Iraq takes Kurdish govt & Greek shipping firm to court

Tanker carrying crude is stationed near Texas.
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 The government of Iraq has started legal proceedings against the Kurdistan Regional Government and Greek shipping company Marine Management Services.

Iraq has refiled in U.S. court to gain control of $100 million of Kurdish crude oil on a tanker near Texas, days after the court ruled it lacked jurisdiction to seize the cargo but said it could hear arguments over who is the oil’s rightful owner.

According to Reuters, Iraq widened its case to include potential buyers of the cargo and said the Kurdistan Regional Government has not stated if it currently owns it.

Baghdad urged the court to intervene by taking temporary control of the cargo until the dispute is resolved, and said the U.S. court in fact has jurisdiction because the case involves business done in the United States.

The dispute over the United Kalavrvta tanker, carrying some 1 million barrels of crude, is also being litigated in Baghdad, but Iraq said the Kurds have yet to respond to at least one of their lawsuits there.

The tanker has been stationed about 60 miles off Texas since late July, as the central government of Iraq wages a legal battle against Iraqi Kurdistan over who has the sole right to export crude.

“This Court has subject matter jurisdiction over the claims against John Doe Buyer,” Iraq said in its motion. U.S. District Court Judge Gray Miller had invited Iraq to replead the case.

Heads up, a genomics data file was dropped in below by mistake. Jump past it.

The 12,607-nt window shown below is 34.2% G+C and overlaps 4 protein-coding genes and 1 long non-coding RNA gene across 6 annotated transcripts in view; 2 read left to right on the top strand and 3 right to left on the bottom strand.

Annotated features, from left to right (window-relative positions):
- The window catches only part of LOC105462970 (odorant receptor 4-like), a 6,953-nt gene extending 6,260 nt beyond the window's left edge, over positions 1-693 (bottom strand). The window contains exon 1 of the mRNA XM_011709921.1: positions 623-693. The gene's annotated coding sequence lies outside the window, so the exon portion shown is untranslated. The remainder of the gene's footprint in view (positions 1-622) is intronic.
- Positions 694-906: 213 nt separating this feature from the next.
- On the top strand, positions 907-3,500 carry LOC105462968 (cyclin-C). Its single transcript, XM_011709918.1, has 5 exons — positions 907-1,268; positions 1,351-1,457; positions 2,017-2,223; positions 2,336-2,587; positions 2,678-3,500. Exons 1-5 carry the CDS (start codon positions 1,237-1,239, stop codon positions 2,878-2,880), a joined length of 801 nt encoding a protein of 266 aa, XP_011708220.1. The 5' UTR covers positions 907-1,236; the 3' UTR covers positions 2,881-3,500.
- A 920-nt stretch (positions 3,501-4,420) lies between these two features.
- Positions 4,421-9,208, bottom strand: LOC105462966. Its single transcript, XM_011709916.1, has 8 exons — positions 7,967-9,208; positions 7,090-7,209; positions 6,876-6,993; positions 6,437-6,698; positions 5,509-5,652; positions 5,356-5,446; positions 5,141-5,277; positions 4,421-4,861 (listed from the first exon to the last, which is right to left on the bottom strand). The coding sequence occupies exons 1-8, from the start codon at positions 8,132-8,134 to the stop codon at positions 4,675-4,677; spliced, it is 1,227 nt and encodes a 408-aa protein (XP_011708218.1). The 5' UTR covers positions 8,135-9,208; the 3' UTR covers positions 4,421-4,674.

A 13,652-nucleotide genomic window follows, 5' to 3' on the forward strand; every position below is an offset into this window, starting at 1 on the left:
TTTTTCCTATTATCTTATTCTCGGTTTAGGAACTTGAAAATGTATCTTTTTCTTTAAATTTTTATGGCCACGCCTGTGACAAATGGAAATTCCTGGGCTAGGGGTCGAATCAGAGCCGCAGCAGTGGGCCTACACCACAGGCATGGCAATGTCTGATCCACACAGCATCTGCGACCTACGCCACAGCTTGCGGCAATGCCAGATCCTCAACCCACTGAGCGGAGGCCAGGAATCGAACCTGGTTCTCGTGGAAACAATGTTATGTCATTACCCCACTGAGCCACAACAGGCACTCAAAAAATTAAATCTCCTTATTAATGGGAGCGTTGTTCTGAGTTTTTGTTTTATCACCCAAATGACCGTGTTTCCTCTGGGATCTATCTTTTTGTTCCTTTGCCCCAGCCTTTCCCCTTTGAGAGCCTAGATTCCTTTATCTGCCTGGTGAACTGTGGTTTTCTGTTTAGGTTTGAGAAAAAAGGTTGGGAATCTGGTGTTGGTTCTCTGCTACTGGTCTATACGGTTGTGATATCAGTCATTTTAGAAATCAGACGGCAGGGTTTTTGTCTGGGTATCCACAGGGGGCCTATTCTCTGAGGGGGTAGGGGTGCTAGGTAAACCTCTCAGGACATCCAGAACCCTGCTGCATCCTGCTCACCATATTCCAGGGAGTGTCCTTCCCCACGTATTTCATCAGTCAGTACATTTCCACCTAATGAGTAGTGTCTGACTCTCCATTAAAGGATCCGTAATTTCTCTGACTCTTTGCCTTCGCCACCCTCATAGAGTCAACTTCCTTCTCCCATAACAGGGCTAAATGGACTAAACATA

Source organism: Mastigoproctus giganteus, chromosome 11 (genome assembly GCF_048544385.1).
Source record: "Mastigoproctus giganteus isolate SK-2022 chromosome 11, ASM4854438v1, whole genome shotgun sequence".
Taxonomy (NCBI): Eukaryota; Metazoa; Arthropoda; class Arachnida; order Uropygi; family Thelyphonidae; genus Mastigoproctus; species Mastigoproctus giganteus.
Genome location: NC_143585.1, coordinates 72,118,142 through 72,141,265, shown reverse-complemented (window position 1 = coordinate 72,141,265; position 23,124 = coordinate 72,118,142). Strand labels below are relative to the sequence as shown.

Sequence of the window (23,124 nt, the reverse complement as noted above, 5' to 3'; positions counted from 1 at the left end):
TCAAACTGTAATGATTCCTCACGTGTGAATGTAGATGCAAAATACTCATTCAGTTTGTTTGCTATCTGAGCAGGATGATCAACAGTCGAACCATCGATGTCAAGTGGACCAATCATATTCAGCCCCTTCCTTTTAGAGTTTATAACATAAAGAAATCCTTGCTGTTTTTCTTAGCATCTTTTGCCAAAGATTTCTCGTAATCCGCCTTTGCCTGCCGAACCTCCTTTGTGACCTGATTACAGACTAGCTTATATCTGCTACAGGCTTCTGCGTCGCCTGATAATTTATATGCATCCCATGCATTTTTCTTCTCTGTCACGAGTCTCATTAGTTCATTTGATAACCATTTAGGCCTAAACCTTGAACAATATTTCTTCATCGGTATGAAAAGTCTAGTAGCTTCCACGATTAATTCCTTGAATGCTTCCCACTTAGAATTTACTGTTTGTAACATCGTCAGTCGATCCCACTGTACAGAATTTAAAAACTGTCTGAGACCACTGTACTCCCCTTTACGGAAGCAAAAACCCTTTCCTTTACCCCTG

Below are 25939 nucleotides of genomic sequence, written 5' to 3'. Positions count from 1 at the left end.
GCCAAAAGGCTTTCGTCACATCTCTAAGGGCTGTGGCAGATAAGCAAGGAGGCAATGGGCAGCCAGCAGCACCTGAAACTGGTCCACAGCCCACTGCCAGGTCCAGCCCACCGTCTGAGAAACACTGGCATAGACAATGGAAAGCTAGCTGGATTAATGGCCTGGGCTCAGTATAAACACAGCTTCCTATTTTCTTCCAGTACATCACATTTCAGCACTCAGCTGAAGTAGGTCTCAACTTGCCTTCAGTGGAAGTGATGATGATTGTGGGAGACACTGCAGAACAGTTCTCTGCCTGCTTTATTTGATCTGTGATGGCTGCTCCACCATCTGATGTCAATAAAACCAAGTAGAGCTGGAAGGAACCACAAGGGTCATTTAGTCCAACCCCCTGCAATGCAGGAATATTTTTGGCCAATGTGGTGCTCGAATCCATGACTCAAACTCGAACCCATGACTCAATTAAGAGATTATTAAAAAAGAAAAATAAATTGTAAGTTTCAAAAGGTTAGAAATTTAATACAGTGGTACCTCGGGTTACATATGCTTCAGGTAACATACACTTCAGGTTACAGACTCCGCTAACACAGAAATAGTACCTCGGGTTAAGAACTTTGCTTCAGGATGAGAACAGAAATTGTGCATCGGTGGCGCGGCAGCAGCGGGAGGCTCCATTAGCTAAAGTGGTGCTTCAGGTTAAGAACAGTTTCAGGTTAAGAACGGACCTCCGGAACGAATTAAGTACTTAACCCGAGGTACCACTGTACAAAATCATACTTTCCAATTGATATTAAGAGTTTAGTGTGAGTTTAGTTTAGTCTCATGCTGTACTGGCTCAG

Iraq also filed a lawsuit against Greek shipping company Marine Management Services for its role in the export of the crude.

The Iraq government, which claims sole authority to manage sales of all the oil in the country, has been trying to deter customers and thwart independent exports of crude from the autonomous Kurdistan region.

In a statement released last week, the Iraqi oil ministry claimed MMS operated five vessels that had transported oil on behalf of the Kurdistan Regional Government from a Turkish port.

"MMS has actively facilitated the KRG's illegal export scheme, repeatedly ignoring warnings that the crude oil it was carrying does not belong to the KRG," it said in a statement, which did not specify when and where the case was filed.

"MMS is liable for damages of at least $318 million, and possibly significantly more, as a result of its willing and active participation in the KRG's illegal crude oil export scheme."

Athens-based ship manager MMS said it was not aware of any suit filed by the Iraqi government and maintained it was simply carrying out its business of transporting goods.

"We are not a party to this dispute, and any lawsuit filed against us by the Iraqi government is misdirected and ill-advised and will be robustly defended for lacking any basis and foundation," MMS said in a separate statement last week.

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